Stations in life

Stations in life: the belief that the position in society into which you were born was ordained by God, and not to be questioned. In the 1840s one verse of the popular hymn All Things Bright and Beautiful expressed it this way:

The rich man in his castle.
The poor man at his gate,
God made them high or lowly,
And ordered their estate.

The hymn is still popular, but this verse is usually omitted.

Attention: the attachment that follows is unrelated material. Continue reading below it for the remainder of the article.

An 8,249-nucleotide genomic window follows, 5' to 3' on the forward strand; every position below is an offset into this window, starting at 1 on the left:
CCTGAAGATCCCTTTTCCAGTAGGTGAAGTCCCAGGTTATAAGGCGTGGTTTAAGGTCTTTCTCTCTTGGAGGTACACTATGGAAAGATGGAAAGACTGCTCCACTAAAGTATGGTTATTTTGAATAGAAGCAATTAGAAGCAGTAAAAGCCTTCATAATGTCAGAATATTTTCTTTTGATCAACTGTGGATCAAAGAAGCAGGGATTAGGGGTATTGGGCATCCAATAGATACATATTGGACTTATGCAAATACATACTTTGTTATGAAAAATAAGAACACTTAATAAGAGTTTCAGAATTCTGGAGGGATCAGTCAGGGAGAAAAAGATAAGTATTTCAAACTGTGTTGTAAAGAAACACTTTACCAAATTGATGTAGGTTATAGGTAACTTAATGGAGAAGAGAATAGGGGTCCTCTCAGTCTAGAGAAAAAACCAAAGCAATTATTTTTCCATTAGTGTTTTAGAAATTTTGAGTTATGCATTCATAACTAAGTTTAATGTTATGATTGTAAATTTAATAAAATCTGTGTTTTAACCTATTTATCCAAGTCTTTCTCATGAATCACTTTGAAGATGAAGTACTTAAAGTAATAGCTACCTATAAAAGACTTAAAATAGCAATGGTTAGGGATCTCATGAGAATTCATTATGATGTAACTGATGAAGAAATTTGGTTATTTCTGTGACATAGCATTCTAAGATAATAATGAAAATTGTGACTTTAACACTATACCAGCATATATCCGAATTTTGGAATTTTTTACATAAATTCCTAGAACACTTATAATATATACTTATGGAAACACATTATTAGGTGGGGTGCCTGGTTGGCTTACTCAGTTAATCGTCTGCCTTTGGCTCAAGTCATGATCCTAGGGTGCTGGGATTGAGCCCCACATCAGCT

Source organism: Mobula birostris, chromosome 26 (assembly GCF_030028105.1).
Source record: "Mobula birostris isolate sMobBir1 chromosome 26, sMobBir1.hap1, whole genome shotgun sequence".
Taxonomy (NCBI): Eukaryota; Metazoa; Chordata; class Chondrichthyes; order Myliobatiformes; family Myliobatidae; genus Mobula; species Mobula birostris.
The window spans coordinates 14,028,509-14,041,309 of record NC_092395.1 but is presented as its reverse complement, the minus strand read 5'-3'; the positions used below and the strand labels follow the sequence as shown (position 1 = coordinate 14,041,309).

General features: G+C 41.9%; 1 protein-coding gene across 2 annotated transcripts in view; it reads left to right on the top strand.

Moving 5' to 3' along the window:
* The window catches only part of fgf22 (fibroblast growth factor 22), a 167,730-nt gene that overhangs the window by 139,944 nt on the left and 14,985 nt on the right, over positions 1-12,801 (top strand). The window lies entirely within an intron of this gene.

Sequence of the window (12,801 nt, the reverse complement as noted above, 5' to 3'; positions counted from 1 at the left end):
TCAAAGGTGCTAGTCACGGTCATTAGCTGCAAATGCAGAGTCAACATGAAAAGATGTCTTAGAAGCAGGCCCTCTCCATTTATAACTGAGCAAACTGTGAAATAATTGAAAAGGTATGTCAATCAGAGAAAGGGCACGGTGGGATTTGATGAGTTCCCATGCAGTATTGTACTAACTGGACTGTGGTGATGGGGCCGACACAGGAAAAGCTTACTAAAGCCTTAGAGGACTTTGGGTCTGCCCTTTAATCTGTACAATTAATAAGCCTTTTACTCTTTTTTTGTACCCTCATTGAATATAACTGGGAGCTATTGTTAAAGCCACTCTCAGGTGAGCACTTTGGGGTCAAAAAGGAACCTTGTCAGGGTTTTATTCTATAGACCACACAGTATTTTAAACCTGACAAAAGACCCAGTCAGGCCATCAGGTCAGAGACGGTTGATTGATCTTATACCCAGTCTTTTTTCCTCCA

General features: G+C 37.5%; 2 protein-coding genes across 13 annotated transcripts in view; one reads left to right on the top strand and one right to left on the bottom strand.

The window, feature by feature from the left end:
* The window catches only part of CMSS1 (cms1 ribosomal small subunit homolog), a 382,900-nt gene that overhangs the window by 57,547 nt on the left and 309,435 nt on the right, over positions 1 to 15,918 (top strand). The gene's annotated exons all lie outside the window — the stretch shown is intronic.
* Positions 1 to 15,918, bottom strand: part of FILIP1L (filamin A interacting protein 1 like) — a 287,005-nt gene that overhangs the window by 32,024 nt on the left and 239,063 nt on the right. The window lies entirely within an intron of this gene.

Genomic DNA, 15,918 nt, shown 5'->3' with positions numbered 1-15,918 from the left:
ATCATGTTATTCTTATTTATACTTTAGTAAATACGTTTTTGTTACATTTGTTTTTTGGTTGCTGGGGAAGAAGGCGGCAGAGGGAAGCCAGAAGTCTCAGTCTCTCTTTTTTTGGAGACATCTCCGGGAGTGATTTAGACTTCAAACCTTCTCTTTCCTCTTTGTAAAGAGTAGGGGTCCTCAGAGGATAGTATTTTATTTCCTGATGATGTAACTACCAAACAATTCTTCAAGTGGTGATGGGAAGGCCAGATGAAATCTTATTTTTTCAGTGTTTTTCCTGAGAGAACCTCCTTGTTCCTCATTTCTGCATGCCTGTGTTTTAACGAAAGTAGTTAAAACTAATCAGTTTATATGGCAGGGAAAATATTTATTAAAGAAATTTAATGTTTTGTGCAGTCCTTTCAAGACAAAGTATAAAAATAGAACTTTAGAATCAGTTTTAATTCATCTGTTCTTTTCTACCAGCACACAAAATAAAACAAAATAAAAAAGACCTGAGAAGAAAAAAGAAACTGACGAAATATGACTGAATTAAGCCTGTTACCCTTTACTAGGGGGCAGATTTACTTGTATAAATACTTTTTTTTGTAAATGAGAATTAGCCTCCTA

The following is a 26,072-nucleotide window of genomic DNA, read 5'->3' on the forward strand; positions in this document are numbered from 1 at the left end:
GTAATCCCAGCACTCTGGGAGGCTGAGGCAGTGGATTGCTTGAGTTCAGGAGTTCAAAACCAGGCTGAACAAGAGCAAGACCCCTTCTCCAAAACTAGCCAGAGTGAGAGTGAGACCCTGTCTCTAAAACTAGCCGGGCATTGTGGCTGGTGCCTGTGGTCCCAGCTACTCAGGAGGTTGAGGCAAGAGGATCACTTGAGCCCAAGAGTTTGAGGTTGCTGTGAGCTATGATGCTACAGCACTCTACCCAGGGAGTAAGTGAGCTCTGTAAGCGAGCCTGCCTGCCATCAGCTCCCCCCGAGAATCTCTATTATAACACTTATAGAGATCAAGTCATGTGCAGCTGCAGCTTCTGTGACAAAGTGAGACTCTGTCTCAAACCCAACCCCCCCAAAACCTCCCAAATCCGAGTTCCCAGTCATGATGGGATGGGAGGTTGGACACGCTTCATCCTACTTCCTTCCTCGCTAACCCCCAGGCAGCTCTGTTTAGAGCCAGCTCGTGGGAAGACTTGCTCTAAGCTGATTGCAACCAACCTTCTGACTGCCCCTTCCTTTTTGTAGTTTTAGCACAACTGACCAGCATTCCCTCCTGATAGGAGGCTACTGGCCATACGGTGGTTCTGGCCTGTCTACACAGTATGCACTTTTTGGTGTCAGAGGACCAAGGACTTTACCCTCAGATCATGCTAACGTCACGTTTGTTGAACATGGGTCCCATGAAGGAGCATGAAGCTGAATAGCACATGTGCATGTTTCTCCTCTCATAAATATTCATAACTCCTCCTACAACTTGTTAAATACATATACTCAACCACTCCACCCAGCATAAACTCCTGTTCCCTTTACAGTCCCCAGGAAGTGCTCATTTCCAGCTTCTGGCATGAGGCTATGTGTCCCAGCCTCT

In practice British society was far more fluid than this concept would suggest, and there were other ideas current in the 1830s that modified any concept of a fixed caste system.  It was also a time of great political turmoil.  The Great Reform Act of 1832 was the first attempt to extend the right to vote beyond the rich and privileged, but many thought that it did not go far enough.  The Chartist Movement grew in popularity in Britain’s cities during the 1830s, calling for adoption of the People’s Charter. Planks of the Charter varied over time, but included manhood suffrage (the right of all men to vote), secret ballot and payment of MPs.  Some of those who travelled on these nine vessels had links to the Chartist Movement.

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